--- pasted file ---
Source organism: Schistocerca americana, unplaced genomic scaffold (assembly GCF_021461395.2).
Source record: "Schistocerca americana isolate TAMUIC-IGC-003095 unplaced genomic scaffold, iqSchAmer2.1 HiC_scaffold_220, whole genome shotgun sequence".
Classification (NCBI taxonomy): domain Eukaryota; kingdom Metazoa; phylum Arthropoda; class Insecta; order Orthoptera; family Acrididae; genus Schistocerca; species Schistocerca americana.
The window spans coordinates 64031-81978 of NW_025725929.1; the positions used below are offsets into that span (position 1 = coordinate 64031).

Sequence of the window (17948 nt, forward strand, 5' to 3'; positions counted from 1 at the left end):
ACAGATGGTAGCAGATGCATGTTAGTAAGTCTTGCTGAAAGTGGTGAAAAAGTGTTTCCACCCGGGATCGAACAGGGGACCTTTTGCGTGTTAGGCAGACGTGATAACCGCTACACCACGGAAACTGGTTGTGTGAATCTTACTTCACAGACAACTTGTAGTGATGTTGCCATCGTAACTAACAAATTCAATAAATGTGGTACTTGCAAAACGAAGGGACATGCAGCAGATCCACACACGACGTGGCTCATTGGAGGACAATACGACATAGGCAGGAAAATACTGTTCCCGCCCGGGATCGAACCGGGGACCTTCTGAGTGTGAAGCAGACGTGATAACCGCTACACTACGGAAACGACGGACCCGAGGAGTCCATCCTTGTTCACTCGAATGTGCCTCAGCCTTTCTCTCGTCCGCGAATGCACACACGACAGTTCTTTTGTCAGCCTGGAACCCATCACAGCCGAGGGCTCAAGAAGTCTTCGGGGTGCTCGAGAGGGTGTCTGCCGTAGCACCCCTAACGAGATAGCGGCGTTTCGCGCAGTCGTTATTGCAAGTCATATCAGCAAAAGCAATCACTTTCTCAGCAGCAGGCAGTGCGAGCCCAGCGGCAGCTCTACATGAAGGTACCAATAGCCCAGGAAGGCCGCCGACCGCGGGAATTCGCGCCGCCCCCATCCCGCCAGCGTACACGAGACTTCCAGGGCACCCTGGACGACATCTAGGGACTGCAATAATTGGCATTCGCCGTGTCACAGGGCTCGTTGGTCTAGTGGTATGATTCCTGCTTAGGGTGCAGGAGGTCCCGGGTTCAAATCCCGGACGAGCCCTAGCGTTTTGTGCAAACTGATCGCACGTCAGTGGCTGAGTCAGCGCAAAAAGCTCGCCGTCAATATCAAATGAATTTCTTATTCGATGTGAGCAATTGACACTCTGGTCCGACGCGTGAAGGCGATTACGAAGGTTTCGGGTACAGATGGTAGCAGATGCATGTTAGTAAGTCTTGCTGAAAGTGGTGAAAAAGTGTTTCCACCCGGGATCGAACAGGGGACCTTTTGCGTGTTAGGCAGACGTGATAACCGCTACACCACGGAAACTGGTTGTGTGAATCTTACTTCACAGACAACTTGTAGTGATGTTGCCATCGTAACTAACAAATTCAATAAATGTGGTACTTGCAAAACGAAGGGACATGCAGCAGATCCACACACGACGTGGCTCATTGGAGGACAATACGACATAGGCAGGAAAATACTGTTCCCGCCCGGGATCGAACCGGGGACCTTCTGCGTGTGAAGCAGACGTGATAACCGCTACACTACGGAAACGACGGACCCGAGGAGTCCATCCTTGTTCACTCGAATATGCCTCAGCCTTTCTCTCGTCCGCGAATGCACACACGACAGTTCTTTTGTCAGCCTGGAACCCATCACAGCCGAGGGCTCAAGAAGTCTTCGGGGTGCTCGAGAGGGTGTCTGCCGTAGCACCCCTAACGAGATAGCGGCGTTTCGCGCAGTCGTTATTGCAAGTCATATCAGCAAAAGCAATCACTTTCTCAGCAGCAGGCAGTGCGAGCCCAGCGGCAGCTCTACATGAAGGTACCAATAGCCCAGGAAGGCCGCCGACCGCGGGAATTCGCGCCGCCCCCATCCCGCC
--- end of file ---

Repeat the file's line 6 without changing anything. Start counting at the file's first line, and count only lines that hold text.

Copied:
ACAGATGGTAGCAGATGCATGTTAGTAAGTCTTGCTGAAAGTGGTGAAAAAGTGTTTCCACCCGGGATCGAACAGGGGACCTTTTGCGTGTTAGGCAGACGTGATAACCGCTACACCACGGAAACTGGTTGTGTGAATCTTACTTCACAGACAACTTGTAGTGATGTTGCCATCGTAACTAACAAATTCAATAAATGTGGTACTTGCAAAACGAAGGGACATGCAGCAGATCCACACACGACGTGGCTCATTGGAGGACAATACGACATAGGCAGGAAAATACTGTTCCCGCCCGGGATCGAACCGGGGACCTTCTGAGTGTGAAGCAGACGTGATAACCGCTACACTACGGAAACGACGGACCCGAGGAGTCCATCCTTGTTCACTCGAATGTGCCTCAGCCTTTCTCTCGTCCGCGAATGCACACACGACAGTTCTTTTGTCAGCCTGGAACCCATCACAGCCGAGGGCTCAAGAAGTCTTCGGGGTGCTCGAGAGGGTGTCTGCCGTAGCACCCCTAACGAGATAGCGGCGTTTCGCGCAGTCGTTATTGCAAGTCATATCAGCAAAAGCAATCACTTTCTCAGCAGCAGGCAGTGCGAGCCCAGCGGCAGCTCTACATGAAGGTACCAATAGCCCAGGAAGGCCGCCGACCGCGGGAATTCGCGCCGCCCCCATCCCGCCAGCGTACACGAGACTTCCAGGGCACCCTGGACGACATCTAGGGACTGCAATAATTGGCATTCGCCGTGTCACAGGGCTCGTTGGTCTAGTGGTATGATTCCTGCTTAGGGTGCAGGAGGTCCCGGGTTCAAATCCCGGACGAGCCCTAGCGTTTTGTGCAAACTGATCGCACGTCAGTGGCTGAGTCAGCGCAAAAAGCTCGCCGTCAATATCAAATGAATTTCTTATTCGATGTGAGCAATTGACACTCTGGTCCGACGCGTGAAGGCGATTACGAAGGTTTCGGGTACAGATGGTAGCAGATGCATGTTAGTAAGTCTTGCTGAAAGTGGTGAAAAAGTGTTTCCACCCGGGATCGAACAGGGGACCTTTTGCGTGTTAGGCAGACGTGATAACCGCTACACCACGGAAACTGGTTGTGTGAATCTTACTTCACAGACAACTTGTAGTGATGTTGCCATCGTAACTAACAAATTCAATAAATGTGGTACTTGCAAAACGAAGGGACATGCAGCAGATCCACACACGACGTGGCTCATTGGAGGACAATACGACATAGGCAGGAAAATACTGTTCCCGCCCGGGATCGAACCGGGGACCTTCTGCGTGTGAAGCAGACGTGATAACCGCTACACTACGGAAACGACGGACCCGAGGAGTCCATCCTTGTTCACTCGAATATGCCTCAGCCTTTCTCTCGTCCGCGAATGCACACACGACAGTTCTTTTGTCAGCCTGGAACCCATCACAGCCGAGGGCTCAAGAAGTCTTCGGGGTGCTCGAGAGGGTGTCTGCCGTAGCACCCCTAACGAGATAGCGGCGTTTCGCGCAGTCGTTATTGCAAGTCATATCAGCAAAAGCAATCACTTTCTCAGCAGCAGGCAGTGCGAGCCCAGCGGCAGCTCTACATGAAGGTACCAATAGCCCAGGAAGGCCGCCGACCGCGGGAATTCGCGCCGCCCCCATCCCGCC